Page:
SCOTTSDALE, Ariz. (AP) — With professional football not working out, Tim Tebow is going to give baseball a try.
The 2007 Heisman Trophy winner and former NFL first-round draft pick plans to hold a workout for Major League Baseball teams to scout him. Tebow last played organized baseball in high school.
ESPN first reported the news.
Agent Brodie Van Wagenen, the co-head of CAA Baseball, said in a statement that the workout is not a publicity stunt.
“His work ethic is unprecedented, and his passion for the game is infectious. He knows the challenges that lie ahead of him given his age and experience, but he is determined to achieve his goal of playing in the Major Leagues,” Van Wagenen said.
Tebow, who turns 29 on Sunday, has been training in Scottsdale with former major league catcher Chad Moeller.
“I am beyond impressed with Tim’s athleticism and swing, and it goes without saying that he has shown a high level of discipline and strong work ethic,” Moeller said in a statement released by CAA. “I see bat speed and power and real baseball talent. I truly believe Tim has the skill set and potential to achieve his goal of playing in the Major Leagues, and based on what I have seen over the past two months, it could happen relatively quickly.”
Former All-Star slugger Gary Sheffield came to bat for Tebow on Twitter.
“I spent time with Tim Tebow in the cages,” Sheffield wrote, “he’s a NATURAL. Tim has IT.”
Tebow won the Heisman and two national championships with the University of Florida and was drafted in the first round by the Denver Broncos in in 2010. He has not played in the NFL since 2012 with the New York Jets. He went to training camp with the New England Patriots in 2013 and the Philadelphia Eagles in 2015 but was cut before the season each time.
Tebow last played competitive baseball more than a decade ago, hitting .494 as a junior for Nease High School in Florida. He didn’t play baseball as a senior, concentrating instead on football.
“He was a six-tool player,” Tebow’s high school coach Greg “Boo” Mullins said in a 2013 interview with The Sporting News. “He has arm strength, he could run, he could hit, he could hit for power, he could field, but his character made him that six-tool guy.”
John Fox, the Chicago Bears coach who coached at Denver when Tebow played there, said “good for him” when told of his decision to try baseball.
“He was very competitive,” Fox said Tuesday, “a super, super young person, very dedicated to life, a guy that I was very impressed with that took us to the playoffs and won a playoff game.”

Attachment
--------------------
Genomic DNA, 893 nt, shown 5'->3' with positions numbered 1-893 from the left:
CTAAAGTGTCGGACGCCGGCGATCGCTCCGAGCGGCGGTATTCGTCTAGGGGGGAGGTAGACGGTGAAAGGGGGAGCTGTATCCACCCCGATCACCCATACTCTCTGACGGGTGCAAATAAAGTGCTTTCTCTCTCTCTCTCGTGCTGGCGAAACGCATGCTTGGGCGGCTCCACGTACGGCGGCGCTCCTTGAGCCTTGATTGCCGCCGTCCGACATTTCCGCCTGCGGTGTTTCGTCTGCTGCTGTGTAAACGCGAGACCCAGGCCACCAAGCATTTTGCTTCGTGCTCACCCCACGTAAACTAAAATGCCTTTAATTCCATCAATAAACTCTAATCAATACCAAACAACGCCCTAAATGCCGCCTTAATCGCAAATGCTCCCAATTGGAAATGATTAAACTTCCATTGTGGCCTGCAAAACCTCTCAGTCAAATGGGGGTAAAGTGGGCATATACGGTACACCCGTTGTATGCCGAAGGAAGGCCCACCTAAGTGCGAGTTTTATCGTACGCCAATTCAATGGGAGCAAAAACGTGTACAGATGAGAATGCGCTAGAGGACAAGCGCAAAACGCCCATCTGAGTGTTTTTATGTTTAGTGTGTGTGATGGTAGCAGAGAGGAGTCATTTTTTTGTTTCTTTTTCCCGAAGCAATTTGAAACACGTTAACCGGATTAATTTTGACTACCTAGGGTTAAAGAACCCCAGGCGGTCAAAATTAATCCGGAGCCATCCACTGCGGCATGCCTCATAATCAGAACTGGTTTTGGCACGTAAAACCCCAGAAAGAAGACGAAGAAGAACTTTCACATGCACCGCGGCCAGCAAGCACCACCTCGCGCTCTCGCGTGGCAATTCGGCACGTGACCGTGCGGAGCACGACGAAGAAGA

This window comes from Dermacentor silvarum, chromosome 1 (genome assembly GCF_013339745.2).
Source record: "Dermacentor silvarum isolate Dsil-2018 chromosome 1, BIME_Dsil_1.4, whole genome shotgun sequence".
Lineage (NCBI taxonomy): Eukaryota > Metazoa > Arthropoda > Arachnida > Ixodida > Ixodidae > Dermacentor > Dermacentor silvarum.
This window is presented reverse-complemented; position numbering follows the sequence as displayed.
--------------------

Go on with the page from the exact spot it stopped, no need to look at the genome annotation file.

ESPN reported that Tebow will work out for major league teams later this month.
Cleveland Indians manager Terry Francona managed Michael Jordan when the basketball star did a stint in the minors with the Birmingham Barons in Double-A in 1994.
“It’s a little harder jump, though, than I think people realize,” Francona said. “Even the lower A-ball, the lower rungs of professional baseball, are still pretty good baseball.”
New York Jets receiver Eric Decker, who was Tebow’s teammate in Denver and who played baseball at the University of Minnesota, said he doesn’t know if Tebow will be good enough, but he is confident people will pay to find out.
“I don’t know what the chances are (of Tebow being successful), but if I was a Double-A or a Single-A team, I’m signing him to get the ticket sales up. I’m sure he’ll have success in that field,” Decker said.
Tebow already has drawn the attention of minor league teams that always are on the lookout for a successful promotion.
The Schaumburg, Illinois, Boomers of the Independent Frontier League issued a news release saying they have offered Tebow a contract .
“We’re looking for an athletic outfielder who can bring some leadership and competitiveness into the clubhouse,” Boomers manager Jamie Bennett said. “Tebow brings all of those characteristics and then some. I think he’d be a great fit here in Schaumburg.”
The Fort Myers Miracle, a Class A affiliate of the Minnesota Twins, quickly planned a “What Would Tim Tebow Do?” night on Thursday.
As for the majors, New York Mets general manager Sandy Alderson was asked if the team had any interest in Tebow.
“Are you insinuating we need a Hail Mary at this point?” he said.
AP Baseball Writer Ben Walker in New York; AP College Football Writer Ralph D. Russo in New York; and AP sports writers Dennis Waszak in Florham Park, New Jersey, Stephen Whyno in Washington, and Andrew Seligman in Bourbonnais, Illinois, contributed to this report.